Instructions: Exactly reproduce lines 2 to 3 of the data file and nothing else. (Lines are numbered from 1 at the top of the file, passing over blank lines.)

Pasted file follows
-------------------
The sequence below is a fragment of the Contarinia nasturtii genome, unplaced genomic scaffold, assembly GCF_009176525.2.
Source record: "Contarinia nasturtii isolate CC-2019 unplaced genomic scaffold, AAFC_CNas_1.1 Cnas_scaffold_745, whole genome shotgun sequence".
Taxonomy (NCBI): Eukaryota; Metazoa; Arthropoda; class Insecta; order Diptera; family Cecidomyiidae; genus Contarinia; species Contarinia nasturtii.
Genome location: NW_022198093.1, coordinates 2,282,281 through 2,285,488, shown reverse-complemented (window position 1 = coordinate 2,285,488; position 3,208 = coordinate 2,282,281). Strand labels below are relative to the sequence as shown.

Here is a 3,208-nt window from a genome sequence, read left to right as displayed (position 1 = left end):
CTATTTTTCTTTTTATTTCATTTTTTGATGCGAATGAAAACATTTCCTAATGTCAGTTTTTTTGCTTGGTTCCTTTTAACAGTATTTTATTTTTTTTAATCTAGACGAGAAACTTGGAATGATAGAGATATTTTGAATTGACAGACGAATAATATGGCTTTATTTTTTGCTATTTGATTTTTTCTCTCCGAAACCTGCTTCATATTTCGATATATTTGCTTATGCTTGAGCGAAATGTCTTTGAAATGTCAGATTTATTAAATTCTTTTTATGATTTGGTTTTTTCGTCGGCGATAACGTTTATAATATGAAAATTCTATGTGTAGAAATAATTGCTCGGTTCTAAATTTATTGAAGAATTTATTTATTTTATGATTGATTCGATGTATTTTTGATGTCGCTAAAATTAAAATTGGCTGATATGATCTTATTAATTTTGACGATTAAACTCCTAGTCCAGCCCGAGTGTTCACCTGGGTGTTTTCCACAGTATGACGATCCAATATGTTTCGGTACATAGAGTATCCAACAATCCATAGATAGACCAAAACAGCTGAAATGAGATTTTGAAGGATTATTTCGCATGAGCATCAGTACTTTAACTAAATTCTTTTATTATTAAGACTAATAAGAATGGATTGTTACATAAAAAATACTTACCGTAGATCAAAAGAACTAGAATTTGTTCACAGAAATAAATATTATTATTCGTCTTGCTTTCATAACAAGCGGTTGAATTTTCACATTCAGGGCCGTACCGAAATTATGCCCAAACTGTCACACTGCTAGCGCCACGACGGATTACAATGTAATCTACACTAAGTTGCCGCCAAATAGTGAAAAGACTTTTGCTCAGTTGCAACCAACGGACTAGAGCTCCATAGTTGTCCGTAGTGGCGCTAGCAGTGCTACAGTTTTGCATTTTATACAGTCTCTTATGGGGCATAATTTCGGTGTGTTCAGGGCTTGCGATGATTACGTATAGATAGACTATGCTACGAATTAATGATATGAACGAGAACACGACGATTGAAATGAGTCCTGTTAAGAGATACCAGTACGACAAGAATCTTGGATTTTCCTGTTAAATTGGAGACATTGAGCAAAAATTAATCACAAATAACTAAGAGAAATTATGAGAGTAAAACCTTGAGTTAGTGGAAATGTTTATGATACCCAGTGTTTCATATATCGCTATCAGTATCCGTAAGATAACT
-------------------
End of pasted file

Source record: "Contarinia nasturtii isolate CC-2019 unplaced genomic scaffold, AAFC_CNas_1.1 Cnas_scaffold_745, whole genome shotgun sequence".
Taxonomy (NCBI): Eukaryota; Metazoa; Arthropoda; class Insecta; order Diptera; family Cecidomyiidae; genus Contarinia; species Contarinia nasturtii.